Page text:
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The vilification of Julian Assange

Despite being granted bail, Wikileaks founder and editor Julian Assange remains imprisoned in London, awaiting extradition proceedings to answer a prosecutor's questions in Sweden. He hasn't been formally charged with any crime. His lawyers have heard that a grand jury in the United States has been secretly empanelled, and that a U.S. federal indictment is most likely forthcoming.

Politicians and commentators, meanwhile, have been repeatedly calling for Assange to be killed.

Wikileaks and the decline of the American empire

The Wikileaks disclosure this week of confidential cables from United States embassies has been debated chiefly in terms either of the damage to Washington's reputation or of the questions it raises about national security and freedom of the press.

The headlines aside, most of the information so far revealed from the 250,000 documents is hardly earth-shattering, even if it often runs starkly counter to the official narrative of the U.S. as the benevolent global policeman, trying to maintain order amid an often unruly rabble of underlings.


MAWO PUBLIC FORUM - Free Bradley Manning!

Tuesday, August 6, 2013 - 7:00pm - 11:00pm


Gordon Neighbourhood House
1019 Broughton Street - Vancouver
Vancouver, BC
49° 17' 8.07" N, 123° 8' 0.5316" W


>> Free Bradley Manning!
Why Did This Soldier Become a Whistle Blower?
Why is He a Soldier of Humanity?

TUESDAY August 6
Gordon Neighbourhood House
1019 Broughton Street - Vancouver

Multimedia – Speakers – Discussion

For poster click:

For MAWO’s Bradley Manning Support Campaign Brochure:


Obama's assault on journalism and whistleblowers

Image: Jared Rodriguez / t r u t h o u t

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One cyberactivist's federal case wrapped up this week, and another's is set to begin. While these two young men, Jeremy Hammond and Bradley Manning, are the two who were charged, it is the growing menace of government and corporate secrecy that should be on trial.

David J. Climenhaga

Tom Flanagan, neoconservative spiritual leader, consigned to utter darkness

| March 1, 2013

No exception for Assange: Rape apologetics and the left

| February 13, 2013

Smash the State Report: Dec. 7, 2012

December 19, 2012
| On the Dec. 7 edition of AW@L Radio: Anti-austerity actions in Ontario, the intro from Julian Assange's new book CyperPunks, an update on the kicking Mountie, plus, we play a few revolutionary tracks!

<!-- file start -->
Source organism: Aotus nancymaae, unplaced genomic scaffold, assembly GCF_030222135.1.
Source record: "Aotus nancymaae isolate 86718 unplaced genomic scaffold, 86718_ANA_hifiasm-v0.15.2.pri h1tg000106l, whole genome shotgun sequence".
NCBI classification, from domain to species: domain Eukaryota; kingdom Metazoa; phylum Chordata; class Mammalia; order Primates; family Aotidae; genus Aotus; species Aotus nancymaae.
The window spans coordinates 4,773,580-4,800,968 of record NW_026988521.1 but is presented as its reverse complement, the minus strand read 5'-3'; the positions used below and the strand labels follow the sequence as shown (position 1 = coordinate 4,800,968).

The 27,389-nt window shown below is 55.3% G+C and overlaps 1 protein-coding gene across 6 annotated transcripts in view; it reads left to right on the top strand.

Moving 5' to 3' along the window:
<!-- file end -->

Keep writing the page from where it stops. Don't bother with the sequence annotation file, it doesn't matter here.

Length: 42:54 minutes (39.29 MB)

Whistle-blowers, war criminals and the extradition of Julian Assange

Anonymous supporters of Bradley Manning. Photo: Bradley Manning Support Network/Flickr

Wikileaks founder Julian Assange's protracted effort to fight extradition to Sweden suffered a body blow this week. Britain's Supreme Court upheld the arrest warrant, issued in December 2010. After the court announced its split 5-2 decision, the justices surprised many legal observers by granting Assange's lawyers an opportunity to challenge their decision -- the first such reconsideration since the high-profile British extradition case from more than a decade ago against former Chilean dictator Augusto Pinochet. The decision came almost two years to the day after Pvt. Bradley Manning was arrested in Iraq for allegedly leaking hundreds of thousands of classified U.S. government documents to Wikileaks.

Assange's RT Premiere: Assange Interviews Nasrallah

Assange's Premiere (and vid)


"Julian Assange's interview with Hezbollah leader Sayyid Nasrallah sparked a wave of media reaction.."


Wikileaks, secrecy and the suppression of truth in the U.S.

Wikileaks, the whistle-blower website, has again published a massive trove of documents, this time from a private intelligence firm known as Stratfor. The source of the leak was the hacker group "Anonymous," which took credit for obtaining more than 5 million emails from Stratfor's servers. Anonymous obtained the material on Dec. 24, 2011, and provided it to Wikileaks, which in turn partnered with 25 media organizations globally to analyze the emails and publish them.

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